The Louisa Challenge: January Prompts

I got started on the Louisa May Alcott kick after reading Kelly O’Connor McNees’s The Lost Summer of Louisa May Alcott. I blogged about it here, and suddenly had a group of people signing up to read Alcott’s body of work with me in 2012. That in itself was fabulous, but just as Louisa’s fame grew, so is momentum growing for The Louisa Challenge. I’m honored to have inspired these wonderful readers and writers to join me on a pilgrimage back to the American Renaissance and one of its most revered authors.

The rules are easy; read the book of the month and comment or link up your post. I’ll post prompts the previous week, but you’re not locked into anything. As Louisa herself said, “We all have our own life to pursue, our own kind of dream to be weaving, and we all have the power to make wishes come true, as long as we keep believing.” I look forward to reading about your response to Louisa and her books.

The Louisa Challenge for January: thoughts after reading an Alcott biography

1. After reading an Alcott biography, how did you feel about the real Bronson Alcott?  How do you think his family and especially Louisa were affected by him? Are there fathers like him today?

2. Louisa May Alcott seems like a character who could be time-traveled to 2012 and still be successful. Why did Louisa need to protect her independence during her lifetime and how would she react to today’s complex and frenetic pace of life?

3. Did you know about Louisa’s relationships with the great American writers living in Concord along with the Alcotts? How did being a part of the informal writers’ colony that included Ralph Waldo Emerson, Henry Thoreau, Nathaniel Hawthorne, and Margaret Fuller (as well as her father) affect Louisa?

4. Is there anything about Louisa’s life that really surprised you? What was it and why?

5. Which Alcott biographies have you read and which would you recommend to readers? Why or why not?

Watch for Mister Linky on Sunday, January 8. It’s going to be fun, friends!

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4 thoughts on “The Louisa Challenge: January Prompts

  1. Pingback: The Louisa Challenge: The Biographies « Got My Reservations

  2. Love your challenge! Lost Summer along with Harriet Reisen’s book got me to start my blog devoted to Louisa May Alcott called Louisa May Alcott is My Passion – it’s been a marvelous 18 month journey giving in totally to my love of Alcott, her life and her work after years of flirting. 🙂 Come over for a visit at

    If I may, I’d like to answer some of your questions here:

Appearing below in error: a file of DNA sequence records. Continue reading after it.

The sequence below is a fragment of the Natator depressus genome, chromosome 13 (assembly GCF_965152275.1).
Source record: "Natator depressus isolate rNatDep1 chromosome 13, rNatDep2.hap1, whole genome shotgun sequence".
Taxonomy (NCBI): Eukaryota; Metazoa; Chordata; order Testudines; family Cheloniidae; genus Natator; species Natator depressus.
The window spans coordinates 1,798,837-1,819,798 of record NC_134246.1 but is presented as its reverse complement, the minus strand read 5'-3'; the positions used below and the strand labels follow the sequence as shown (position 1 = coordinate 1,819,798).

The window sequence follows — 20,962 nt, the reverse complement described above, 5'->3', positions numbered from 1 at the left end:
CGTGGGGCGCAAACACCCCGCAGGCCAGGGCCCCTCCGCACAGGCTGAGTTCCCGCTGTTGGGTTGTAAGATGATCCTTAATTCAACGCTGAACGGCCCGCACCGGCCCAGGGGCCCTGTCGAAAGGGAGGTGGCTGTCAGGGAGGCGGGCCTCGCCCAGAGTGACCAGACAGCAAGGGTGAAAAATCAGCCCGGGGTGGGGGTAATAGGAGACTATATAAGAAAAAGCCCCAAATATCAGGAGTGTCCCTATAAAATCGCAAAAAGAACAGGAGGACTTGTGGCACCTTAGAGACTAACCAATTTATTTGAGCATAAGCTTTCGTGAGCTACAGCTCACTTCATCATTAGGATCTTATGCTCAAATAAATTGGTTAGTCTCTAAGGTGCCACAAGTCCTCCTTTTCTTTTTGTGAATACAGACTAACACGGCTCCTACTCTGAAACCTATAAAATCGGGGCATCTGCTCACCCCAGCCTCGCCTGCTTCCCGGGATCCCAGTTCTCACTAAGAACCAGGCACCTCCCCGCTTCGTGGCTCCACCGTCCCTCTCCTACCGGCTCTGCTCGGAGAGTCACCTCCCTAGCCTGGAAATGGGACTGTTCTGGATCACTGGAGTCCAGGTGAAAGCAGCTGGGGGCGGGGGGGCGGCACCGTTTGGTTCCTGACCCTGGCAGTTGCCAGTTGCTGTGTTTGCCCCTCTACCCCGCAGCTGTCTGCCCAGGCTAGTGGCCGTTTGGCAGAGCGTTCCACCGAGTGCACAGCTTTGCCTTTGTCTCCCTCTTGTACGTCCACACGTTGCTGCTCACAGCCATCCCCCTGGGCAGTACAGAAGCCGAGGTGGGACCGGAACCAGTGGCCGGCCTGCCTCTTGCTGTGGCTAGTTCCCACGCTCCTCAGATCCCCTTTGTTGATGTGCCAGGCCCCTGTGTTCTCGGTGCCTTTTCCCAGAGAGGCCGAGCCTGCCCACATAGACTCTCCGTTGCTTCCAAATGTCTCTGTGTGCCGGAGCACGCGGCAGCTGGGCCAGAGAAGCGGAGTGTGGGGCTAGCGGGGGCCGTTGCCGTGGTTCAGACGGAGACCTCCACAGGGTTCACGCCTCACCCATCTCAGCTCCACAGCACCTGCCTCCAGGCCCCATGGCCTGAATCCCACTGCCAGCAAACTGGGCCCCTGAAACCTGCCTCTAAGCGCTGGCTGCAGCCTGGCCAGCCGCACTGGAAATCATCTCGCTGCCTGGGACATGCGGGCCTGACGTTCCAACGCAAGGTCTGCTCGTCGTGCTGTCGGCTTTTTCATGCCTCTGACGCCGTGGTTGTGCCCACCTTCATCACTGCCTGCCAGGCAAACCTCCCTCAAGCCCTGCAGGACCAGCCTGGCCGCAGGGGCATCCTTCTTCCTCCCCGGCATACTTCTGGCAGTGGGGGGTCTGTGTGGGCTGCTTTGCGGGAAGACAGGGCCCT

1. They broke the mold after Bronson Alcott! He is the most difficult character I have ever come across. I love him and I hate him. The more I read though, the more it helps (though not with the conflict :-)). He’d put his family through Fruitlands, nearly starving them to death over his principles, and yet in order to make the very dull food more palpable, he’d shape the bread into various animals for his children. He could be very endearing. He most definitely was brilliant, but also a megalomaniac

    2. Good question – in some ways Louisa would fit right in (career drive, market saavy, independent spirit) and in other ways she wouldn’t (her strong morals – I think she’d be dismayed at how society is today).

    3. Concord authors – what a rich group of friends! How could she NOT be affected? Very cool. 🙂

    4. I am surprised that a 50-something year old very sick woman could write children’s stories that were so full of imagination – she never lost touch with the child in her.

    5. Eden’s Outcasts: The Story of Louisa May Alcott and Her Father by John Matteson
    Louisa May Alcott and Little Women by Gloria Delamar
    Louisa May Alcott: A Biography by Madeleine B. Stern
    Louisa May: A Modern Biography by Martha Saxton
    Louisa May Alcott A Personal Biography* by Susan Cheever
    Louisa May Alcott The Woman Behind Little Women by Harriet Reisen
    Louisa May Alcott by Katharine Anthony
    The Story of Louisa May Alcott by Joan Howard (children’s book and the one that started it all)

    Yeah, I’m passionate! 🙂

    • I am just thrilled that you found our Louisa Salon, Susan. I hope that you will stay with us through the book walk. Right now I’m at the Pilgrim’s Progress section of Little Women, which always drives me crazy. It seems as though Louisa was struggling with trying to be a “popular but preachy” author at the beginning of the book, and then she really finds her stride as the book progresses. The preachiness falls away. What do you think? We’ll talk about this again on February 13!

      • I agree, it can get quite preachy. I am guessing she was adapting herself to the children’s market of that time, hard-headed businesswoman that she was. 🙂 Fortunately, the character development in Little Women majorly trumps the preachiness.

        It took me a while to get into Little Women but the chapter that really opened the door was Beth Finds the Palace Beautiful. That was such a touching chapter!

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